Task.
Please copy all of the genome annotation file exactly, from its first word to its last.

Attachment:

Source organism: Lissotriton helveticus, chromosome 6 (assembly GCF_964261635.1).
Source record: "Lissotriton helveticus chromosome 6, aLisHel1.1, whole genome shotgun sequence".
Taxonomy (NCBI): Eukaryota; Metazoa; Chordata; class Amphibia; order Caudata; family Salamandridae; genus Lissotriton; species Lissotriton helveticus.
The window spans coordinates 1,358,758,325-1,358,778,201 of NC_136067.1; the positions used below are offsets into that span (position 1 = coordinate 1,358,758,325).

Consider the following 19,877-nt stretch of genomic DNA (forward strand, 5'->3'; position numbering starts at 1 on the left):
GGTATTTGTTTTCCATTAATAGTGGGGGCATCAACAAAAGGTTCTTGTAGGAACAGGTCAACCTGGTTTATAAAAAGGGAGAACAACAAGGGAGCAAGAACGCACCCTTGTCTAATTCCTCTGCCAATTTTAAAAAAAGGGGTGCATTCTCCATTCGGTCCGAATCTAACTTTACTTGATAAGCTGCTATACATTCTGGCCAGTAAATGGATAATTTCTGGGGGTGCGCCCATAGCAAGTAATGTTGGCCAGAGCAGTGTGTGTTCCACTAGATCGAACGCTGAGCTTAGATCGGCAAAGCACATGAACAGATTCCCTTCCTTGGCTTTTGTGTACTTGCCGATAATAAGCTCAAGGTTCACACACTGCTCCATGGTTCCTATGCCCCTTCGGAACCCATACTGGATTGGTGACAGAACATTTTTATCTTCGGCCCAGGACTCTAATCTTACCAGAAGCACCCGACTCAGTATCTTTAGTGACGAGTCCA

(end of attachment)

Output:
Source organism: Lissotriton helveticus, chromosome 6 (assembly GCF_964261635.1).
Source record: "Lissotriton helveticus chromosome 6, aLisHel1.1, whole genome shotgun sequence".
Taxonomy (NCBI): Eukaryota; Metazoa; Chordata; class Amphibia; order Caudata; family Salamandridae; genus Lissotriton; species Lissotriton helveticus.
The window spans coordinates 1,358,758,325-1,358,778,201 of NC_136067.1; the positions used below are offsets into that span (position 1 = coordinate 1,358,758,325).

Consider the following 19,877-nt stretch of genomic DNA (forward strand, 5'->3'; position numbering starts at 1 on the left):
GGTATTTGTTTTCCATTAATAGTGGGGGCATCAACAAAAGGTTCTTGTAGGAACAGGTCAACCTGGTTTATAAAAAGGGAGAACAACAAGGGAGCAAGAACGCACCCTTGTCTAATTCCTCTGCCAATTTTAAAAAAAGGGGTGCATTCTCCATTCGGTCCGAATCTAACTTTACTTGATAAGCTGCTATACATTCTGGCCAGTAAATGGATAATTTCTGGGGGTGCGCCCATAGCAAGTAATGTTGGCCAGAGCAGTGTGTGTTCCACTAGATCGAACGCTGAGCTTAGATCGGCAAAGCACATGAACAGATTCCCTTCCTTGGCTTTTGTGTACTTGCCGATAATAAGCTCAAGGTTCACACACTGCTCCATGGTTCCTATGCCCCTTCGGAACCCATACTGGATTGGTGACAGAACATTTTTATCTTCGGCCCAGGACTCTAATCTTACCAGAAGCACCCGACTCAGTATCTTTAGTGACGAGTCCA